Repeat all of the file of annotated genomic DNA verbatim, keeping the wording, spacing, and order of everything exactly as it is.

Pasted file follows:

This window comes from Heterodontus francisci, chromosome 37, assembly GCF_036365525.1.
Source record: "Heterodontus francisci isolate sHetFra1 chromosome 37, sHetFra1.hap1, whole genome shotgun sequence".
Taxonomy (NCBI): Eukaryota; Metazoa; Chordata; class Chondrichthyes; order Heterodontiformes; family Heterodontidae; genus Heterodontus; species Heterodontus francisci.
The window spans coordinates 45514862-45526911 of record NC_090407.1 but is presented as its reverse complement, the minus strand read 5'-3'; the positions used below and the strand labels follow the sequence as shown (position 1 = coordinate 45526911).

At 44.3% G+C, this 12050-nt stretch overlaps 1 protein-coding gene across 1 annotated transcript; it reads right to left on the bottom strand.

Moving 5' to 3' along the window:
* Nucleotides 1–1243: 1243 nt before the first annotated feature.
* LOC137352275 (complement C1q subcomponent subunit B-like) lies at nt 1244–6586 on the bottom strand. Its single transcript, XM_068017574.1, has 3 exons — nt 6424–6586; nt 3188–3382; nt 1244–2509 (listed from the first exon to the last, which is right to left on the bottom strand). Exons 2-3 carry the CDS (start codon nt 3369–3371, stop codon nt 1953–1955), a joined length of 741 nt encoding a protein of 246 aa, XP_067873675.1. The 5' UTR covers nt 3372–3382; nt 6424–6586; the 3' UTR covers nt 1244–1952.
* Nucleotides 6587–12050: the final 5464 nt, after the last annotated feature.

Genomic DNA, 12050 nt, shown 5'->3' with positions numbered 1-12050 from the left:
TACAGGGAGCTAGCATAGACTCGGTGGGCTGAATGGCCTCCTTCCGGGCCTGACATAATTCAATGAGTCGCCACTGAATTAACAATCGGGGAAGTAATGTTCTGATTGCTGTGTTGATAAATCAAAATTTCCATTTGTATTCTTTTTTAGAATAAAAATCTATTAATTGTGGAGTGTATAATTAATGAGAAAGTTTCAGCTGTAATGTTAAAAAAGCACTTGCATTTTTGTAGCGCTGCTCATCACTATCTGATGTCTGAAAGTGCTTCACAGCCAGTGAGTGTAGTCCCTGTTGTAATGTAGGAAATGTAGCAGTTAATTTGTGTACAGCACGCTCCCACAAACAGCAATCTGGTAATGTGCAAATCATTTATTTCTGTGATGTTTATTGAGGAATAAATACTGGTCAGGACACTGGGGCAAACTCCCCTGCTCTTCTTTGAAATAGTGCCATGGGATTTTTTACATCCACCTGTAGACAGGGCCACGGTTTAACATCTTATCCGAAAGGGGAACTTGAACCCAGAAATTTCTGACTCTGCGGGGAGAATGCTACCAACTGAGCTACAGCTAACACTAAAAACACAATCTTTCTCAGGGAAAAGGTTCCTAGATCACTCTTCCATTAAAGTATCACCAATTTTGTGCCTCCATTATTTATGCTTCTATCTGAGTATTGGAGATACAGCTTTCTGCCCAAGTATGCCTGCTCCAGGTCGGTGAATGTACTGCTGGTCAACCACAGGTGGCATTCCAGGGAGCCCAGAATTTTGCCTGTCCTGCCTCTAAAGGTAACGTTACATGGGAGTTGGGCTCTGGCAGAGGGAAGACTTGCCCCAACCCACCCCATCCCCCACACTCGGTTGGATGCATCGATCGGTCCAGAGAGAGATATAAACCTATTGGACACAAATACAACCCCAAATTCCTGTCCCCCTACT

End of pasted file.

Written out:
This window comes from Heterodontus francisci, chromosome 37, assembly GCF_036365525.1.
Source record: "Heterodontus francisci isolate sHetFra1 chromosome 37, sHetFra1.hap1, whole genome shotgun sequence".
Taxonomy (NCBI): Eukaryota; Metazoa; Chordata; class Chondrichthyes; order Heterodontiformes; family Heterodontidae; genus Heterodontus; species Heterodontus francisci.
The window spans coordinates 45514862-45526911 of record NC_090407.1 but is presented as its reverse complement, the minus strand read 5'-3'; the positions used below and the strand labels follow the sequence as shown (position 1 = coordinate 45526911).

At 44.3% G+C, this 12050-nt stretch overlaps 1 protein-coding gene across 1 annotated transcript; it reads right to left on the bottom strand.

Moving 5' to 3' along the window:
* Nucleotides 1–1243: 1243 nt before the first annotated feature.
* LOC137352275 (complement C1q subcomponent subunit B-like) lies at nt 1244–6586 on the bottom strand. Its single transcript, XM_068017574.1, has 3 exons — nt 6424–6586; nt 3188–3382; nt 1244–2509 (listed from the first exon to the last, which is right to left on the bottom strand). Exons 2-3 carry the CDS (start codon nt 3369–3371, stop codon nt 1953–1955), a joined length of 741 nt encoding a protein of 246 aa, XP_067873675.1. The 5' UTR covers nt 3372–3382; nt 6424–6586; the 3' UTR covers nt 1244–1952.
* Nucleotides 6587–12050: the final 5464 nt, after the last annotated feature.

Genomic DNA, 12050 nt, shown 5'->3' with positions numbered 1-12050 from the left:
TACAGGGAGCTAGCATAGACTCGGTGGGCTGAATGGCCTCCTTCCGGGCCTGACATAATTCAATGAGTCGCCACTGAATTAACAATCGGGGAAGTAATGTTCTGATTGCTGTGTTGATAAATCAAAATTTCCATTTGTATTCTTTTTTAGAATAAAAATCTATTAATTGTGGAGTGTATAATTAATGAGAAAGTTTCAGCTGTAATGTTAAAAAAGCACTTGCATTTTTGTAGCGCTGCTCATCACTATCTGATGTCTGAAAGTGCTTCACAGCCAGTGAGTGTAGTCCCTGTTGTAATGTAGGAAATGTAGCAGTTAATTTGTGTACAGCACGCTCCCACAAACAGCAATCTGGTAATGTGCAAATCATTTATTTCTGTGATGTTTATTGAGGAATAAATACTGGTCAGGACACTGGGGCAAACTCCCCTGCTCTTCTTTGAAATAGTGCCATGGGATTTTTTACATCCACCTGTAGACAGGGCCACGGTTTAACATCTTATCCGAAAGGGGAACTTGAACCCAGAAATTTCTGACTCTGCGGGGAGAATGCTACCAACTGAGCTACAGCTAACACTAAAAACACAATCTTTCTCAGGGAAAAGGTTCCTAGATCACTCTTCCATTAAAGTATCACCAATTTTGTGCCTCCATTATTTATGCTTCTATCTGAGTATTGGAGATACAGCTTTCTGCCCAAGTATGCCTGCTCCAGGTCGGTGAATGTACTGCTGGTCAACCACAGGTGGCATTCCAGGGAGCCCAGAATTTTGCCTGTCCTGCCTCTAAAGGTAACGTTACATGGGAGTTGGGCTCTGGCAGAGGGAAGACTTGCCCCAACCCACCCCATCCCCCACACTCGGTTGGATGCATCGATCGGTCCAGAGAGAGATATAAACCTATTGGACACAAATACAACCCCAAATTCCTGTCCCCCTACT